But new products will indeed be announced.

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The NVIDIA Quadro P6000

NVIDIA, having just launched a few Pascal GPUs to other markets, decided to announce updates to their Quadro line at the event. Two cards have been added, the Quadro P5000 and the Quadro P6000, both at the top end of the product stack. Interestingly, both use GDDR5X memory, meaning that neither will be based on the GP100 design, which is built around HBM2 memory.

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The NVIDIA Quadro P5000

The lower end one, the Quadro P5000, should look somewhat familiar to our reader. Exact clocks are not specified, but the chip has 2560 CUDA cores. This is identical to the GTX 1080, but with twice the memory: 16GB of GDDR5X.

Above it sits the Quadro P6000. This chip has 3840 CUDA cores, paired with 24GB of GDDR5X. We have not seen a GPU with exactly these specifications before. It has the same number of FP32 shaders as a fully unlocked GP100 die, but it doesn't have HBM2 memory. On the other hand, the new Titan X uses GP102, combining 3584 CUDA cores with GDDR5X memory, although only 12GB of it. This means that the Quadro P6000 has 256 more (single-precision) shader units than the Titan X, but otherwise very similar specifications.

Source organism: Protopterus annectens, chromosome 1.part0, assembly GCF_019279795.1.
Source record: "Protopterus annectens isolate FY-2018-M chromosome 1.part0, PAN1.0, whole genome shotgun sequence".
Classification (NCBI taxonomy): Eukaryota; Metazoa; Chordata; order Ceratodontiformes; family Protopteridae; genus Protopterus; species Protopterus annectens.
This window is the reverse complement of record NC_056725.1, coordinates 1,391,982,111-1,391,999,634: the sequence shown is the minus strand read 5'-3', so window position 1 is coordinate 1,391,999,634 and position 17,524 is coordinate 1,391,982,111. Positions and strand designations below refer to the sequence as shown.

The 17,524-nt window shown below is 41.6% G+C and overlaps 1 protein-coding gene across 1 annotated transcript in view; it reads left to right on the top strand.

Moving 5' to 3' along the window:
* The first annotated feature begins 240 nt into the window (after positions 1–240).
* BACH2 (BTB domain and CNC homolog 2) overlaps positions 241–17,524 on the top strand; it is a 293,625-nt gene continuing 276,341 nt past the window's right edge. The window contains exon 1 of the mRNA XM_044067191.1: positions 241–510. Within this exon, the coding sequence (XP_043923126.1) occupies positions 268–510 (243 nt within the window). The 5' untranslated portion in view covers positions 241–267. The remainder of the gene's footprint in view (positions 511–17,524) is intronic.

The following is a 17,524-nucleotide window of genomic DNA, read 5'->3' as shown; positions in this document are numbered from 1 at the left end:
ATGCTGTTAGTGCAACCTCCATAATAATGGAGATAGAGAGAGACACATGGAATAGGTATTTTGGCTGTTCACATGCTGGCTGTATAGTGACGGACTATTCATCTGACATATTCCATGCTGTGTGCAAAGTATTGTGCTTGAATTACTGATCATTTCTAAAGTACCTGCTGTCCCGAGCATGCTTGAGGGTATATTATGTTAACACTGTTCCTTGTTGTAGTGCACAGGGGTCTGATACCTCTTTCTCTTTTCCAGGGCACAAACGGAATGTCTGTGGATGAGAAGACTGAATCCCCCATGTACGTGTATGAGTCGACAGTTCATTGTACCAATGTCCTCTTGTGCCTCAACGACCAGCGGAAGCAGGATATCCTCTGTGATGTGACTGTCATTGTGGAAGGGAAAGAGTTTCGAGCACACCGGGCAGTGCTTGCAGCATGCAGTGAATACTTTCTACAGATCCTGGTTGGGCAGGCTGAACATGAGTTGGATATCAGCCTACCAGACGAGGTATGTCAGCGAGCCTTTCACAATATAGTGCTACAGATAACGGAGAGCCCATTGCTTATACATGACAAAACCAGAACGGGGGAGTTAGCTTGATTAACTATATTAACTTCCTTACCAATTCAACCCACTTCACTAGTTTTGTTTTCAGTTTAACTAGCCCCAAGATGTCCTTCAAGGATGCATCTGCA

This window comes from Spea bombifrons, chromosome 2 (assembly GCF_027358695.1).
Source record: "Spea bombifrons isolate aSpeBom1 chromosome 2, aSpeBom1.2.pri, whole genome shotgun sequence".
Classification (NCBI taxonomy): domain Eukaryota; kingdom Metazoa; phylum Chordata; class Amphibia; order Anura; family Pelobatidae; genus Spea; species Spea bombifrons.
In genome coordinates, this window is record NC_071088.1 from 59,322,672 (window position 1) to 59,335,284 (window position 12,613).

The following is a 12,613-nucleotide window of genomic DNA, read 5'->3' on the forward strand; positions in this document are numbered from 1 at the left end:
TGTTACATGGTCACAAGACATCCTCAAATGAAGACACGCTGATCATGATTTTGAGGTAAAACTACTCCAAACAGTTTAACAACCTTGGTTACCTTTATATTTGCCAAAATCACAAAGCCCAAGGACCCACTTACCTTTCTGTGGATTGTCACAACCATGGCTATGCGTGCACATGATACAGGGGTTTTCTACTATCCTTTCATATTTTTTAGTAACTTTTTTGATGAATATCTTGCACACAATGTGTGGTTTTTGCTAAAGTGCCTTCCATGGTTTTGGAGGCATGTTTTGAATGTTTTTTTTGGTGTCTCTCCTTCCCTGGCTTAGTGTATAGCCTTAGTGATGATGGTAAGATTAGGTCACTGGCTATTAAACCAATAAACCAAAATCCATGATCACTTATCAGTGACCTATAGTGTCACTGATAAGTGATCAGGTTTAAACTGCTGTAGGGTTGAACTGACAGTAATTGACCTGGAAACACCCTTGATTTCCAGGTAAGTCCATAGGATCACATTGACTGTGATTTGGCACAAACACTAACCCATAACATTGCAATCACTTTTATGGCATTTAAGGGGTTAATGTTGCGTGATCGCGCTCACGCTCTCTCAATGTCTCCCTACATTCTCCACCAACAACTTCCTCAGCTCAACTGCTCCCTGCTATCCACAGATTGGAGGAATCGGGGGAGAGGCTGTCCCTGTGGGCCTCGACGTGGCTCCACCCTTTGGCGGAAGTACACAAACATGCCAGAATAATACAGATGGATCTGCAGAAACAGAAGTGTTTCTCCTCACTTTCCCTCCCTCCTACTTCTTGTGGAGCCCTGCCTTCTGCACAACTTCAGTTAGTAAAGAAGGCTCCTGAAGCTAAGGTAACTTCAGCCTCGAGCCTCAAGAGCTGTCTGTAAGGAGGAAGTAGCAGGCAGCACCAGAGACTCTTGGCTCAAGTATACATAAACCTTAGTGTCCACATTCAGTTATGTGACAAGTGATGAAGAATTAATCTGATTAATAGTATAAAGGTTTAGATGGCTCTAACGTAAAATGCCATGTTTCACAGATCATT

Both graphics cards have four DisplayPort 1.4 connectors, as well as a single DVI output. These five connectors can be used to drive up to four, 4K, 120Hz monitors, or four, 5K, 60Hz ones. It would be nice if all five connections could be used at once, but what can you do.

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Pascal has other benefits for professional users, too. For instance, Simultaneous Multi-Projection (SMP) is used in VR applications to essentially double the GPU's geometry processing ability. NVIDIA will be pushing professional VR at SIGGRAPH this year, also launching Iray VR. This uses light fields, rendered on devices like the DGX-1, with its eight GP100 chips connected by NVLink, to provide accurately lit environments. This is particularly useful for architectural visualization.

No price is given for either of these cards, but they will launch in October of this year.

Source: NVIDIA